The Sierra Club on June 5 celebrated the fact that the prior day, Nebraska Gov. Dave Heineman signed LB 104 into law, granting new tax breaks for wind energy companies looking to develop in the state of Nebraska.
Ken Winston of the Nebraska Sierra Club said: “With Governor Heineman’s signature of LB 104, passed by the Nebraska State Legislature, the doors to wind energy development and huge economic opportunity are opening for Nebraska.”
Winston said that Nebraska has the fourth-best wind energy resource in the nation, but has lagged behind neighbors in wind development for too long.
Heineman said June 4 that he reluctantly signed the bill because part of it kept state sales taxes from going up, while he called the renewables portion of the bill “corporate welfare” that would go to an unnamed Kansas company. He pointed to the Platte Institute‘s take on the bill in calling it corporate welfare.
The Platte Institute, a limited-government think tank, said in a June 4 statement about the bill: “That this measure is targeted towards big business is clear from the fact that proponents have emphasized that this incentive would help the state close a business deal with TradeWind, a wind energy company from Lenexa, Kansas.”
The Institute added: “If taxes are keeping wind energy companies from moving to Nebraska, then advocates of wind energy should advocate lowering taxes to levels that would make Nebraska attractive to all businesses, including wind energy companies. To selectively allow some companies tax breaks while expecting others to pay is a clear expression of corporate welfare.”
A May 22 legislative fact sheet said that LB 104 amends the Nebraska Advantage Act to add a business engaged in the production of electricity by using one or more sources of renewable energy to produce electricity for sale. Renewable energy sources include but are not limited to: wind, solar, geothermal, hydroelectric, biomass, and transmutation of energy. Transmutation of energy is not defined in the bill but is generally understood to mean the conversion of one chemical element into another, typically by a nuclear reaction.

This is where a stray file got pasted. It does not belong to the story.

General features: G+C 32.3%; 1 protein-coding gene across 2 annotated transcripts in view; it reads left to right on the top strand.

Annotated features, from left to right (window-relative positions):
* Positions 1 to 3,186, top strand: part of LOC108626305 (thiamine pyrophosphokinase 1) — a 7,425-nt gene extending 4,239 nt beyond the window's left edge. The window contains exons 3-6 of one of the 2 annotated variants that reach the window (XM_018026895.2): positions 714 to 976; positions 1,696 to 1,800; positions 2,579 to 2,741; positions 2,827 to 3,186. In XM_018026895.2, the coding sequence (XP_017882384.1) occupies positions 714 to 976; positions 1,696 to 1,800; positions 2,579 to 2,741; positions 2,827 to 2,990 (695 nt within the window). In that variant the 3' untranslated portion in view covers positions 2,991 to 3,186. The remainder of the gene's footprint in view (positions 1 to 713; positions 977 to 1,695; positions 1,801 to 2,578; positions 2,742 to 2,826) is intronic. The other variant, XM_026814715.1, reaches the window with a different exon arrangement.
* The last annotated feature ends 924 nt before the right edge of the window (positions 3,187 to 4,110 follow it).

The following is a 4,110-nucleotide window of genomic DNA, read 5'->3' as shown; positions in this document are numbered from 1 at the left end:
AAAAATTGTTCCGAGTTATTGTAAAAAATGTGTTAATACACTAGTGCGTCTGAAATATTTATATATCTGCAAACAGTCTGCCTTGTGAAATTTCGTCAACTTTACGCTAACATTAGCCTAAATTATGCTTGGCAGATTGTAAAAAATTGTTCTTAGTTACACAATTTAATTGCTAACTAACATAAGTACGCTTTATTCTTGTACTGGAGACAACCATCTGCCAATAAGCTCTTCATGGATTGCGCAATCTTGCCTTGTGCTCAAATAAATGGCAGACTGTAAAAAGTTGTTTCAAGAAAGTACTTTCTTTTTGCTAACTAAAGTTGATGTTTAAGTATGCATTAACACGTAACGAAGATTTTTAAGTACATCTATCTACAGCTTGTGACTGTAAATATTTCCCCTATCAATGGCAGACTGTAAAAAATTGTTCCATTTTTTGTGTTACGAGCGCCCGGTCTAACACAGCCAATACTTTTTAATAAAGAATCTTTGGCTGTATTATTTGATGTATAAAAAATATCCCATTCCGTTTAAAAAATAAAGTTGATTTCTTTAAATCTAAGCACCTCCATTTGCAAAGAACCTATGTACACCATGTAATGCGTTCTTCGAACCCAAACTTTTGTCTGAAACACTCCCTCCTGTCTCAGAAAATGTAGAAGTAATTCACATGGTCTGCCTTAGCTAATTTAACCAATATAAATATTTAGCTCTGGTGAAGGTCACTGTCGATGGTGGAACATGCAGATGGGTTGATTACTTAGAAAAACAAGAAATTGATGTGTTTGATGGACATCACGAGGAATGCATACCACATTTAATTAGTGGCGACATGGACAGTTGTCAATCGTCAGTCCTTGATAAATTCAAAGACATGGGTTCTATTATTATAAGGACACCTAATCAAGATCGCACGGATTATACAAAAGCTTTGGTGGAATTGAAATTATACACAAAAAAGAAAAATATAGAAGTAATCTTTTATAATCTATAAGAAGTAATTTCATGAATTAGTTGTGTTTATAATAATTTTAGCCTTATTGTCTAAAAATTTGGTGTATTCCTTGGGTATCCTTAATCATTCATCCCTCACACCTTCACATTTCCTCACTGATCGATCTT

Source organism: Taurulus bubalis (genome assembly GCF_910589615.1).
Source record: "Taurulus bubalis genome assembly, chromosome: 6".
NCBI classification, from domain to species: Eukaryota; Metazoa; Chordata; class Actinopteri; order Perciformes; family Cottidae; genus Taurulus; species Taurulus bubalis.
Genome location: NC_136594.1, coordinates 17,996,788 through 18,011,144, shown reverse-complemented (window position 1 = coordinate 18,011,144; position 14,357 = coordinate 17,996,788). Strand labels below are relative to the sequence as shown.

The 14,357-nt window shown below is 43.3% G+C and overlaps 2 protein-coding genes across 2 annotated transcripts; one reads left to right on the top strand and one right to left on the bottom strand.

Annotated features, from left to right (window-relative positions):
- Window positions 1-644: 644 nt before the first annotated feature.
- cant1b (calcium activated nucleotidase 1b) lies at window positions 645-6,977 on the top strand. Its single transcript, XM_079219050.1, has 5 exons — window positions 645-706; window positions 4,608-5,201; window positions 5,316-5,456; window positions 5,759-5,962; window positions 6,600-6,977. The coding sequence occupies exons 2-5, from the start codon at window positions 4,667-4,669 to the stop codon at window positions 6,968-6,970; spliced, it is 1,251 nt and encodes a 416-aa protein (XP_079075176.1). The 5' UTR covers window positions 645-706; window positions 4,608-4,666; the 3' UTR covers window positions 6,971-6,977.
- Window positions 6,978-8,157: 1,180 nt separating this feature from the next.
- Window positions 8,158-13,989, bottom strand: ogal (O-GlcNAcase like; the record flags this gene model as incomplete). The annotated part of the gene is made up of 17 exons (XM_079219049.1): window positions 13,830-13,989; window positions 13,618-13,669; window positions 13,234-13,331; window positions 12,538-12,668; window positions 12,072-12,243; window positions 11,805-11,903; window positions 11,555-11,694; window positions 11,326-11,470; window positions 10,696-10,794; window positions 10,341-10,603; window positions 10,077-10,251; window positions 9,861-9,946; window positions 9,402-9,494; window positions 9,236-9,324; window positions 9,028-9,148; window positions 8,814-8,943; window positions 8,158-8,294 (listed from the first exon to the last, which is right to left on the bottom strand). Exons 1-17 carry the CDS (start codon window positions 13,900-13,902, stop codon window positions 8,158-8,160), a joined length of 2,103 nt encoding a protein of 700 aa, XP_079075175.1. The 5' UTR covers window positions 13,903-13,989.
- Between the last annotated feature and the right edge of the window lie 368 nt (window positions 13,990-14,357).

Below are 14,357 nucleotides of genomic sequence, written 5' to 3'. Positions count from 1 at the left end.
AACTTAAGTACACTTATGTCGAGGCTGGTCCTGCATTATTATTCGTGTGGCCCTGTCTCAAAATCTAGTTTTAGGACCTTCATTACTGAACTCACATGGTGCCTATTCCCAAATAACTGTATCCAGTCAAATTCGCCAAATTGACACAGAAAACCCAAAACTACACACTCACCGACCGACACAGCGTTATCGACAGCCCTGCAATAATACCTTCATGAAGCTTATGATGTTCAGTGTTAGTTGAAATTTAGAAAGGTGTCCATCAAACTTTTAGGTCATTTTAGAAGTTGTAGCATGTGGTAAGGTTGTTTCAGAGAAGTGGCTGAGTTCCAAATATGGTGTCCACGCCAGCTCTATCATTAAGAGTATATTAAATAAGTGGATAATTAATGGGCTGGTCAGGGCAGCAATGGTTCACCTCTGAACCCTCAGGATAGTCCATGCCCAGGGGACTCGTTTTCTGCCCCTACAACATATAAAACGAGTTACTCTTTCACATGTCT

LB 104 also amends the Nebraska Advantage Act to provide that the investment level for a Tier 5 project that produces electricity for sale from a renewable energy source is at least $20m.
The state Department of Revenue has indicated that due to the capital intensity but limited employment requirements of renewable energy projects, only major wind farms would qualify under the investment and job creation thresholds of Tier 5 of the Advantage Act, the fact sheet noted. The Department also reported that while long-term fiscal impact depends in part on the continuation or termination of the federal wind energy production tax credit, they assume four wind projects – two 200-MW projects and two 75-MW projects – will start construction sometime in fiscal year 2013-14. If the federal credit is renewed, the Department expects additional wind farms will be constructed in three to five year increments thereafter.